Piracy on the High C's: Music Downloading, Sales Displacement, and Social Welfare in a Sample of College Students
AbstractRecording industry revenue has fallen sharply in the last three years, and some -- but not all -- observers attribute this to file sharing. We collect new data on albums obtained via purchase and downloading, as well as the consumers' valuations of these albums, among a sample of US college students in 2003. We provide new estimates of sales displacement induced by downloading using both OLS and an instrumental variables approach using access to broadband as a source of exogenous variation in downloading. Each album download reduces purchases by about 0.2 in our sample, although possibly much more. Our valuation data allow us to measure the effects of downloading on welfare as well as expenditure in a subsample of Penn undergraduates, and we find that downloading reduces their per capita expenditure (on hit albums released 1999-2003) from $126 to $100 but raises per capita consumer welfare by $70.
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Bibliographic InfoArticle provided by University of Chicago Press in its journal Journal of Law and Economics.
Volume (Year): 49 (2006)
Issue (Month): 1 (April)
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Web page: http://www.journals.uchicago.edu/JLE/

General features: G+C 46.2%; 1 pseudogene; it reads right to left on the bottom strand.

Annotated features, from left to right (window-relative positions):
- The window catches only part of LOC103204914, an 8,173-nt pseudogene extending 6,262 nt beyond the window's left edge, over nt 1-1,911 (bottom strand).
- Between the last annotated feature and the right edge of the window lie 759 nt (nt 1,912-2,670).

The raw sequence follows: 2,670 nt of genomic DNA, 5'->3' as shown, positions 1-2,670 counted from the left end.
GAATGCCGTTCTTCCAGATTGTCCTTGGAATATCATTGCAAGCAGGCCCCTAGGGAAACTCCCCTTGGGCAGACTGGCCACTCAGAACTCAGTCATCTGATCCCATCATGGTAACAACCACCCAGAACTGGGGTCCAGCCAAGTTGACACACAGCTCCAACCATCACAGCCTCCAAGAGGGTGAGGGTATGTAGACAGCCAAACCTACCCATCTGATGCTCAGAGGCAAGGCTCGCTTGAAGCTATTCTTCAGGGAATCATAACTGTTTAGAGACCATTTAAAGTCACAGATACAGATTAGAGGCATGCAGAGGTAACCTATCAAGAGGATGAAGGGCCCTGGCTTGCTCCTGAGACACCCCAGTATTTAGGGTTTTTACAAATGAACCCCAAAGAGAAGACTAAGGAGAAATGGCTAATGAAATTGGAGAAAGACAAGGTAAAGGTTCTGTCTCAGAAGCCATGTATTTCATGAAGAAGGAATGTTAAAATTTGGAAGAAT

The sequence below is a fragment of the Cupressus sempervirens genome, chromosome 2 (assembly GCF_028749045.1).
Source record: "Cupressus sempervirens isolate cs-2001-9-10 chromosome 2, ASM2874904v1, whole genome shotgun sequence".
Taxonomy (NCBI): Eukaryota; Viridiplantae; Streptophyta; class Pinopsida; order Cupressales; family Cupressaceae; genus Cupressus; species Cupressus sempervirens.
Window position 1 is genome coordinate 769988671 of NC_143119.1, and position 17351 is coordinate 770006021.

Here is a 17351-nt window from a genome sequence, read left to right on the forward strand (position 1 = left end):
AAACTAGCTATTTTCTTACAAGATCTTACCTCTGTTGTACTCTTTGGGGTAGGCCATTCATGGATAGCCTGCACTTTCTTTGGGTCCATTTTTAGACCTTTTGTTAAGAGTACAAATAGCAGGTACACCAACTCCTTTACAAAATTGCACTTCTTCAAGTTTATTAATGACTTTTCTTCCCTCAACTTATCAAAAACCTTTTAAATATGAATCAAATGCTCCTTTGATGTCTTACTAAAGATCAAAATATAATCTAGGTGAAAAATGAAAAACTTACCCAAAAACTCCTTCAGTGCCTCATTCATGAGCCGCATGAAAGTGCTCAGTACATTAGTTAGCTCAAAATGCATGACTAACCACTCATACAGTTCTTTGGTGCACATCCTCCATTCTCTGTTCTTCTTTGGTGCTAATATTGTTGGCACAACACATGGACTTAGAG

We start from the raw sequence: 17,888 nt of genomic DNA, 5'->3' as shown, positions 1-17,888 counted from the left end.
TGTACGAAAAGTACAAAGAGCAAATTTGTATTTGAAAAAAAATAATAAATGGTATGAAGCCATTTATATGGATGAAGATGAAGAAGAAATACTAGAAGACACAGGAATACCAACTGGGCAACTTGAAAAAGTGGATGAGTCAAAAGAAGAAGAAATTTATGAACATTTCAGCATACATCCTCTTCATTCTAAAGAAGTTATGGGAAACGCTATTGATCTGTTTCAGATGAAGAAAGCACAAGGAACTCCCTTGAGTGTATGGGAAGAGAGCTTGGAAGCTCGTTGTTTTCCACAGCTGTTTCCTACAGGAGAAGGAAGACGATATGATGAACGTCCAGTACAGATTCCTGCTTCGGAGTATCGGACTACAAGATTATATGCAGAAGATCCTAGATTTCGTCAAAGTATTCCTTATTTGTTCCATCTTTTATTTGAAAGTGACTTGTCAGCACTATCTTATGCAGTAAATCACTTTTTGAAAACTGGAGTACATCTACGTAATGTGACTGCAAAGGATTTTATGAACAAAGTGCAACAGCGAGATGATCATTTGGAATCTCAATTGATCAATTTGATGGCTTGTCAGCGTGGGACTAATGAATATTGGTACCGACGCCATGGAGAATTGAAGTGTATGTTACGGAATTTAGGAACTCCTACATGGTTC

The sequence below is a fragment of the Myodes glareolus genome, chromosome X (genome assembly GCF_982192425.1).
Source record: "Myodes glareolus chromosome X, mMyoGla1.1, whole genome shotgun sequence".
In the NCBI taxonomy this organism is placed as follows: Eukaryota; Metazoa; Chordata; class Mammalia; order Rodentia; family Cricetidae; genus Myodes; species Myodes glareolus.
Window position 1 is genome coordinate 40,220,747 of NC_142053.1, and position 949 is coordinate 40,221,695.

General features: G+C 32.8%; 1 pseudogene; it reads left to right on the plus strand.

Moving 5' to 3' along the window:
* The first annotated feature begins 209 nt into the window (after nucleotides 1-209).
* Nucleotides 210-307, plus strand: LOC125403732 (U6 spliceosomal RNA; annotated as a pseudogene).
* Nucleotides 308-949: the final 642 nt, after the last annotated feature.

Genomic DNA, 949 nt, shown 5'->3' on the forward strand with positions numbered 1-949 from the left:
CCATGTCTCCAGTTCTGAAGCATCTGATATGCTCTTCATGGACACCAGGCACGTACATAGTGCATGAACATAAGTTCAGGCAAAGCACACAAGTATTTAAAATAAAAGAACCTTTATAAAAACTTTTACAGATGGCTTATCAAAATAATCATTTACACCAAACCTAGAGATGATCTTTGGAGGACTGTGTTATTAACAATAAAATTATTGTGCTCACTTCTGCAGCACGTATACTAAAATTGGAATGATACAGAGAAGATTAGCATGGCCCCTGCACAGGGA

Other versions of this item:
- Rafael Rob & Joel Waldfogel, 2004. "Piracy on the High C's: Music Downloading, Sales Displacement, and Social Welfare in a Sample of College Students," NBER Working Papers 10874, National Bureau of Economic Research, Inc.
- L82 - Industrial Organization - - Industry Studies: Services - - - Entertainment; Media
Please report citation or reference errors to , or , if you are the registered author of the cited work, log in to your RePEc Author Service profile, click on "citations" and make appropriate adjustments.:
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- Spence, Michael, 1976. "Product Differentiation and Welfare," American Economic Review, American Economic Association, vol. 66(2), pages 407-14, May.
- Hui Kai-Lung & Png Ivan, 2003. "Piracy and the Legitimate Demand for Recorded Music," The B.E. Journal of Economic Analysis & Policy, De Gruyter, vol. 2(1), pages 1-24, September.
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